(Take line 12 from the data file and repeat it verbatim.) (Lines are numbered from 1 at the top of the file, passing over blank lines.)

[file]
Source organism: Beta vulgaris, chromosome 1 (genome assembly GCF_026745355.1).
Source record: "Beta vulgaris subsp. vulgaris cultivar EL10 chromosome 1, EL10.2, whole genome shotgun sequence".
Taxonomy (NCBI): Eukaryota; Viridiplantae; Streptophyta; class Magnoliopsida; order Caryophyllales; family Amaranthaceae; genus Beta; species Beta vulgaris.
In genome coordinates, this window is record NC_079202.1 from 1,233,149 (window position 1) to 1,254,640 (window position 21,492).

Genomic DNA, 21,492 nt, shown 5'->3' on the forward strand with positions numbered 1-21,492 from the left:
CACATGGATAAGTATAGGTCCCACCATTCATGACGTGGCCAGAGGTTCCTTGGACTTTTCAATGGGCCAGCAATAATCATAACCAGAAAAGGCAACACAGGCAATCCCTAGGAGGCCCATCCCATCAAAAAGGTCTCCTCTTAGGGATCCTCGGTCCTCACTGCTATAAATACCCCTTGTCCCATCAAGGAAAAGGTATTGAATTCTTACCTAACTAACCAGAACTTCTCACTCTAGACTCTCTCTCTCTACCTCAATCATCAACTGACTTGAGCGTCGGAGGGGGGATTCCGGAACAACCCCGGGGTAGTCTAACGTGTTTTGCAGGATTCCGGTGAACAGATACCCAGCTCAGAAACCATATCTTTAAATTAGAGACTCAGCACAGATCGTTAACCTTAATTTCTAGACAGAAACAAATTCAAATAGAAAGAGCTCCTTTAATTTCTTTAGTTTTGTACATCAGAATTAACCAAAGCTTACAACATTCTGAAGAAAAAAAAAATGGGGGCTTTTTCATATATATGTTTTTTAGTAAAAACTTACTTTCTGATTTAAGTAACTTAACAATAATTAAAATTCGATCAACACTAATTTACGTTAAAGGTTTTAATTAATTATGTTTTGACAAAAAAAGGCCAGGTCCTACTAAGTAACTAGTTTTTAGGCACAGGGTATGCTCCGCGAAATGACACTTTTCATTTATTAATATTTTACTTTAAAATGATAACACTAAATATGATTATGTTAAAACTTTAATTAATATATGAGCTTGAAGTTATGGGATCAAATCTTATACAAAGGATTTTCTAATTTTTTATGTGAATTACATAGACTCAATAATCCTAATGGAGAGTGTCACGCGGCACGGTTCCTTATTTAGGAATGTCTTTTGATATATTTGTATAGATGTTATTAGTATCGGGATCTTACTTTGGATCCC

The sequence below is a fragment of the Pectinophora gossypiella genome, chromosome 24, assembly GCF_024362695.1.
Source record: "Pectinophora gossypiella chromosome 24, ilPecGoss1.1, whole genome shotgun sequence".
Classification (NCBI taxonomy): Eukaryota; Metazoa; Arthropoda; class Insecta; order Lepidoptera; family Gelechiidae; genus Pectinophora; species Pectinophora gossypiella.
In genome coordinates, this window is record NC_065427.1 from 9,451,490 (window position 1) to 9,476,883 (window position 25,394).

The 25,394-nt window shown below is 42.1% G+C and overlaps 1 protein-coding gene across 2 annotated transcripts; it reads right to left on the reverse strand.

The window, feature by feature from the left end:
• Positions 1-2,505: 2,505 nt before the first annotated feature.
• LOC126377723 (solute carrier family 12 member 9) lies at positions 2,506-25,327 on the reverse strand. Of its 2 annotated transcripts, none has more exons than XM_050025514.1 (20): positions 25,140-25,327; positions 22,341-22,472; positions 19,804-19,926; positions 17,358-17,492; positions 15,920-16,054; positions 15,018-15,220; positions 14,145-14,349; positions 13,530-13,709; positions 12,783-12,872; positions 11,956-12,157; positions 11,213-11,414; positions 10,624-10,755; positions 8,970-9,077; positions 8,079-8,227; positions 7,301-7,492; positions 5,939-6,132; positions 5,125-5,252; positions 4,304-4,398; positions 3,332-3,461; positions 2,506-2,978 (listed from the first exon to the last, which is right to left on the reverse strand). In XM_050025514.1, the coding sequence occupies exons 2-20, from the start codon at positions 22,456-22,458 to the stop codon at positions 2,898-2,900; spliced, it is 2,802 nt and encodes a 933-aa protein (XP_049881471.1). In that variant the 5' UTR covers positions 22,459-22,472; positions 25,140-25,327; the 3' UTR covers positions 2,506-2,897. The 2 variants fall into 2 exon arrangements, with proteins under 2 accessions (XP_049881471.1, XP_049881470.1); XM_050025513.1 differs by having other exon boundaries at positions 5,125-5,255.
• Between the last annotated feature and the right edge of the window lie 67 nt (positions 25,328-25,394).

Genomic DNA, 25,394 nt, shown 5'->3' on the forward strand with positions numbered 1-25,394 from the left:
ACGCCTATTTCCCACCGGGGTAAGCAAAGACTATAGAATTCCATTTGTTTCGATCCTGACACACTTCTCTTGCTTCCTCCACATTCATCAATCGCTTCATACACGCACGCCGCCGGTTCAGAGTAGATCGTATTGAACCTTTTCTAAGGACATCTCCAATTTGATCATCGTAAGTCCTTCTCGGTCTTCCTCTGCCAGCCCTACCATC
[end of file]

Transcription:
The window, feature by feature from the left end: